Lila Perrone

Lila Perrone joined the team as an assistant clinical research coordinator at the Stanford Neuroscience Health Center in October 2017. While her previous research experience at UCSF was centered on endometriosis, here at Stanford she is primarily involved in coordinating multiple sclerosis research. She has a passion for literature as well as medicine, and is considering both graduate studies and medical school.

Guiping Qin

Guiping Qin joined the Stanford Neurosurgery Research Group as clinical research coordinator in 2017. She is responsible for three neurosurgery projects.

Omar Rutledge

Omar Rutledge is a clinical research coordinator for the Department of Neurology and Neurosurgery in the School of Medicine at Stanford University. He manages trials involving new brain-interface technologies in the FDA-approval process. He came to our department from the Cancer Clinical Trials Office at Stanford. Omar is also the lab manager for the 7T MRI Lab in the Radiological Sciences Laboratory at Stanford. In this capacity, he designs and builds RF coils for 7T MRI applications. Omar received his Bachelor of Science in Psychology at the University of Alaska Fairbanks and earned a Master of Science in Biomedical Imaging from the University of California, San Francisco. He is currently in the process of interviewing for PhD programs in Neuroscience.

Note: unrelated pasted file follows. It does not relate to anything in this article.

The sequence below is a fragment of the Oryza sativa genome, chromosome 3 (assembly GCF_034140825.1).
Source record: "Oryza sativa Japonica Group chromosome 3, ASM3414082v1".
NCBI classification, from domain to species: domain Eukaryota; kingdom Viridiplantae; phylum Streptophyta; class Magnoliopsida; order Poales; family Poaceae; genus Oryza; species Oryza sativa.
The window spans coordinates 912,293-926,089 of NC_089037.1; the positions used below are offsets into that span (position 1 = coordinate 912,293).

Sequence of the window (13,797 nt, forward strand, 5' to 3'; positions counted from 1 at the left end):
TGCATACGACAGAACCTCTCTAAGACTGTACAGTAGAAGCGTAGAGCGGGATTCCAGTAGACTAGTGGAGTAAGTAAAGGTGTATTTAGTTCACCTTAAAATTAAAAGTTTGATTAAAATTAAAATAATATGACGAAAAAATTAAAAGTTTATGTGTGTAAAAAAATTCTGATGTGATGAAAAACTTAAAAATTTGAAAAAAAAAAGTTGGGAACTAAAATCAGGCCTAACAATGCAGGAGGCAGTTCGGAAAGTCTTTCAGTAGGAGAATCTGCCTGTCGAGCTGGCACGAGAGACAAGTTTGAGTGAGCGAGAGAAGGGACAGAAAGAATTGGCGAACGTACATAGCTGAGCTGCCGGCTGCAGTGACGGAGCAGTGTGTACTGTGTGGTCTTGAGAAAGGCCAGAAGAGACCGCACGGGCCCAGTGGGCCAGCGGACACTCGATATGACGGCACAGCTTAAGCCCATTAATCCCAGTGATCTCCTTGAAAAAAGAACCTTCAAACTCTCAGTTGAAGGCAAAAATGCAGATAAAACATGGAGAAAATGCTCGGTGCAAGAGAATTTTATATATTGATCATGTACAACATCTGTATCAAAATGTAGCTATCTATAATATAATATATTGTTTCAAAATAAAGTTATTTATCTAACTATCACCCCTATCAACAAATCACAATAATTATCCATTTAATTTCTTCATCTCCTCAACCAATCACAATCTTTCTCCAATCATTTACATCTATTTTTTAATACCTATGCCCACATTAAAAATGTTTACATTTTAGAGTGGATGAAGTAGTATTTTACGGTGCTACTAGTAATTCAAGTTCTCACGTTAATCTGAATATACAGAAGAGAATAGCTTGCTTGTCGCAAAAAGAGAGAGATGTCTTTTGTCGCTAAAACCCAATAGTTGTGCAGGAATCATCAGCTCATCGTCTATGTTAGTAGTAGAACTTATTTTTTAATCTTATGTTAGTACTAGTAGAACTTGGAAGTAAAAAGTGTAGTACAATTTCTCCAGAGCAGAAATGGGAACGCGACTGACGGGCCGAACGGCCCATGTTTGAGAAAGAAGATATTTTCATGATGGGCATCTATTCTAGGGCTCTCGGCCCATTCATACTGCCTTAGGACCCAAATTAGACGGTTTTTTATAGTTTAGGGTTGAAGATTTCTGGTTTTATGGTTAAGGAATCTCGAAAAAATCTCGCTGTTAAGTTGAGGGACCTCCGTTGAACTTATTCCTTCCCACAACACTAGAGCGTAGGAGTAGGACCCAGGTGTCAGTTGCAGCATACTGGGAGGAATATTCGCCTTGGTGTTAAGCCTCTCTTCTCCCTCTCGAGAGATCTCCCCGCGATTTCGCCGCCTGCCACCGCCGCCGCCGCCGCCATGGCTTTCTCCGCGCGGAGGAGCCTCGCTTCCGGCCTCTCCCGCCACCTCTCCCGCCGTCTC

Bharati Sanjanwala

Bharati Sanjanwala is a Clinical Research Coordinator, coordinating clinical trials for Neurology and Neurosurgery protocols. She is an SOCRA certified clinical research coordinator. She has been doing research work at Stanford since 2003.  She has a M.Sc. in Immunology. Prior to Clinical Research, she worked as a scientist doing basic research in immunology.

Jordan Seliger

Jordan Seliger is a clinical research coordinator in the Neurology Department working with Dr. Kimford Meador, conducting epilepsy studies. Before joining the Neurology Department in 2017, Jordan received his BA and MA in psychology at San Francisco State University, focusing on cognitive neuroscience.

Hong Bo Ye

I graduated from Stanford University with a BS in biology in 2017, and a MS in biology in 2018. My previous experience includes projects in two very different topics: plant fungal resistance in Arabadopsis and immune modulation to improve stroke outcomes in mice. I want to apply myself to something different from the laboratories I've worked in before, and coordinating clinical trails is a great way for me to use the clinical skills I've developed in my undergrad career and to be on the forefront of science and medicine. Additionally, I am passionate about medicine because I love working closely with people. I plan to apply to medical school in a few years. My other interests include cooking, powerlifting, and critiquing films and video games.